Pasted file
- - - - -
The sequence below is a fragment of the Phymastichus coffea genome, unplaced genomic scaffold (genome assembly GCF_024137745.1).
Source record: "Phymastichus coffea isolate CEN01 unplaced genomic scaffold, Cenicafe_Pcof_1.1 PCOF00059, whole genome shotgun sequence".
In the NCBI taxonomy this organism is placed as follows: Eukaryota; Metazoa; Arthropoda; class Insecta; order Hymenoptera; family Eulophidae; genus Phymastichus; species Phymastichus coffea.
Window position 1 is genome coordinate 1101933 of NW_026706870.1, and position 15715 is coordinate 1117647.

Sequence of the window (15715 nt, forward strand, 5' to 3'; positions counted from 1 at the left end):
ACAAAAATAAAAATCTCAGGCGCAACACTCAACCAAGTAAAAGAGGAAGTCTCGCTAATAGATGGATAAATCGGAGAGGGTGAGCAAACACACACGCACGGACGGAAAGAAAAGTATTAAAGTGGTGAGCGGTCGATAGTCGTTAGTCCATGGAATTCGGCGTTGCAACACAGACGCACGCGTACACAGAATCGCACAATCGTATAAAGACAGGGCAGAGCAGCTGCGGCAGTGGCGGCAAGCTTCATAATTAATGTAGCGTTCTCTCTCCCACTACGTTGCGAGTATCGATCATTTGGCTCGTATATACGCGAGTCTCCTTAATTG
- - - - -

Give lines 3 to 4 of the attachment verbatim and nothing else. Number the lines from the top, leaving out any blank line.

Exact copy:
In the NCBI taxonomy this organism is placed as follows: Eukaryota; Metazoa; Arthropoda; class Insecta; order Hymenoptera; family Eulophidae; genus Phymastichus; species Phymastichus coffea.
Window position 1 is genome coordinate 1101933 of NW_026706870.1, and position 15715 is coordinate 1117647.